Gazing into my PSL crystal ball, I see Albany County (NY) becoming the fourth county in the nation to adopt a paid sick leave law. The only question is when it will be adopted. The Law Committee of the County Legislature held a public hearing earlier this week on an amended proposed Albany County Paid Sick Leave Act. The political stars are aligned: the County Executive is a Democrat and Democrats have a roughly a 2-1 majority in the legislature.
While noting in the “legislative intent” that the bill is being implemented “in a manner that is feasible for employers,” the bill includes some of the more pro-employee provisions. For example:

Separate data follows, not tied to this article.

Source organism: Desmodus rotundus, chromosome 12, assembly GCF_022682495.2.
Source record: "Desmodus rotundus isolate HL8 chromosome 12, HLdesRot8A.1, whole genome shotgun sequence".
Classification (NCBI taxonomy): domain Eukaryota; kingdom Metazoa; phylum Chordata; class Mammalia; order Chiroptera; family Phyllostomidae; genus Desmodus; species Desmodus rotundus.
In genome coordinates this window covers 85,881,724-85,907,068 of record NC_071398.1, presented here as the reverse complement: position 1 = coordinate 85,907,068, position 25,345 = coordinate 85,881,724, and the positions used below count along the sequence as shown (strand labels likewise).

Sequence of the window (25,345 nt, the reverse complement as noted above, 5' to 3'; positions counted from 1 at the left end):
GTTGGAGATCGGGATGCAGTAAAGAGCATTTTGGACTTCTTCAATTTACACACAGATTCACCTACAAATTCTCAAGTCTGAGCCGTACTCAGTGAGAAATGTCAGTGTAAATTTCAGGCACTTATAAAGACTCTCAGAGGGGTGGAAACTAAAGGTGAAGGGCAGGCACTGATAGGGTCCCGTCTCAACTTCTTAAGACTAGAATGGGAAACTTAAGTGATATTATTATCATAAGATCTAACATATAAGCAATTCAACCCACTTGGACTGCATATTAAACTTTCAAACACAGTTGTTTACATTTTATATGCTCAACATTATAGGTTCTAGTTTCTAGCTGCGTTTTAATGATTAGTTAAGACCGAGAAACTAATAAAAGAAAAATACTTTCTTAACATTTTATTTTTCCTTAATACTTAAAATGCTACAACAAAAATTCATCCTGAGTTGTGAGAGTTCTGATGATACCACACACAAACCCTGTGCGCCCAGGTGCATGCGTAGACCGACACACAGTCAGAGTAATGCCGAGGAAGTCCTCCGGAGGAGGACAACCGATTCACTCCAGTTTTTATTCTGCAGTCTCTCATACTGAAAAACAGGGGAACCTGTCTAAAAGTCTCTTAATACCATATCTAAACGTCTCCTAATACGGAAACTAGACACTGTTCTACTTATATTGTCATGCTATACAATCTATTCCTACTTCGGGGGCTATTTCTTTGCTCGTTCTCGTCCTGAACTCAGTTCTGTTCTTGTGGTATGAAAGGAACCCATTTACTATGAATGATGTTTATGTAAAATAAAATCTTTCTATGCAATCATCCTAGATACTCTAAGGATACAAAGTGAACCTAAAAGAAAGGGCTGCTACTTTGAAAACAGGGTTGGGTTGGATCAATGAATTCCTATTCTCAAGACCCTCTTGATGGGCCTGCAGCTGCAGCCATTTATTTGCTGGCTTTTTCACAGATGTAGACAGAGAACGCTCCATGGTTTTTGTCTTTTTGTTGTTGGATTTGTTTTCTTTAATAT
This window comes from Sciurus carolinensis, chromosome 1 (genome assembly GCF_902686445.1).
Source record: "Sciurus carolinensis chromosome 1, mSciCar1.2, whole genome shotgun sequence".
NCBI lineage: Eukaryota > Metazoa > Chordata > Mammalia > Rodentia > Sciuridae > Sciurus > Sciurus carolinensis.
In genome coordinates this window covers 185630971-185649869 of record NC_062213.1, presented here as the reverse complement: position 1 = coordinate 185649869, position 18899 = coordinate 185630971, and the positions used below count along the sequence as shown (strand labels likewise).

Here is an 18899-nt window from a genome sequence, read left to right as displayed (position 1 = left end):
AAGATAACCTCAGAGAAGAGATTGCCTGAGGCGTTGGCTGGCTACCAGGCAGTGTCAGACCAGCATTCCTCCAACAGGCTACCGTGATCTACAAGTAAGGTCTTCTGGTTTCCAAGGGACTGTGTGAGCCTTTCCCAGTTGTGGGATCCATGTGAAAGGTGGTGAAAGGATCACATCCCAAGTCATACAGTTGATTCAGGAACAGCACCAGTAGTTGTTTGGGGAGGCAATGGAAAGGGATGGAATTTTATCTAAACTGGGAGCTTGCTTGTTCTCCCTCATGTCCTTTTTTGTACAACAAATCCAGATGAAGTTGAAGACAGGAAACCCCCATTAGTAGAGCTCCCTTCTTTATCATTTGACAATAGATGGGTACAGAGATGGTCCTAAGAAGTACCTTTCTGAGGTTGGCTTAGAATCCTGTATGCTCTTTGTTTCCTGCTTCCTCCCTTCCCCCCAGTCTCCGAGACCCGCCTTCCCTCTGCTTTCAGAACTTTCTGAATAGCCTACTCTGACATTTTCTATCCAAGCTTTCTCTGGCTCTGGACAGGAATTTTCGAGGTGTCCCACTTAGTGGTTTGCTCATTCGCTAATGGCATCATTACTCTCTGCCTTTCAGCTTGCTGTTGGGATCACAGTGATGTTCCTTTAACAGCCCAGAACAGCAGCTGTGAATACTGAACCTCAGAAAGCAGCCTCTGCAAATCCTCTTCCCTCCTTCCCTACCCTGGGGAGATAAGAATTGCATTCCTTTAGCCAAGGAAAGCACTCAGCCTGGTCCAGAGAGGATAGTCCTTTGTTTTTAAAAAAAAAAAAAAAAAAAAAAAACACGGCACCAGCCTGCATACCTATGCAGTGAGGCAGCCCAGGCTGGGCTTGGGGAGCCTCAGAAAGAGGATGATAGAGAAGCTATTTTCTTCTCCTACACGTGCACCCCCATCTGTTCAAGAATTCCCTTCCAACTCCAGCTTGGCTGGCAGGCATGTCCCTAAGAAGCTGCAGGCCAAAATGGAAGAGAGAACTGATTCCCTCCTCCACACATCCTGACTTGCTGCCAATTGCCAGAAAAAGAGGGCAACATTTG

Employees accrue PSL time at the rate of one hour for every 30 hours worked.
Employees of employers with at least 100 employees can accrue up to 72 hours in a 12 month period, one of the largest PSL annual accrual amounts nationwide. Employees of employers with more than five but less than 100 employees can accrue up to 40 hours. Employees carryover their unused time unless the employer pays it out at the end of the period and frontloads the following 12-month period’s allotment.
Its definition of “family member” extends beyond a broad definition of family members to include individuals who are akin to family members, including “any individual related by blood or affinity whose close association with the employee is the equivalent of a family relationship.”
PSL time may be used for a litany of reasons. It almost seems that the drafters compiled a list of every reason listed in every other safe and sick leave law nationwide.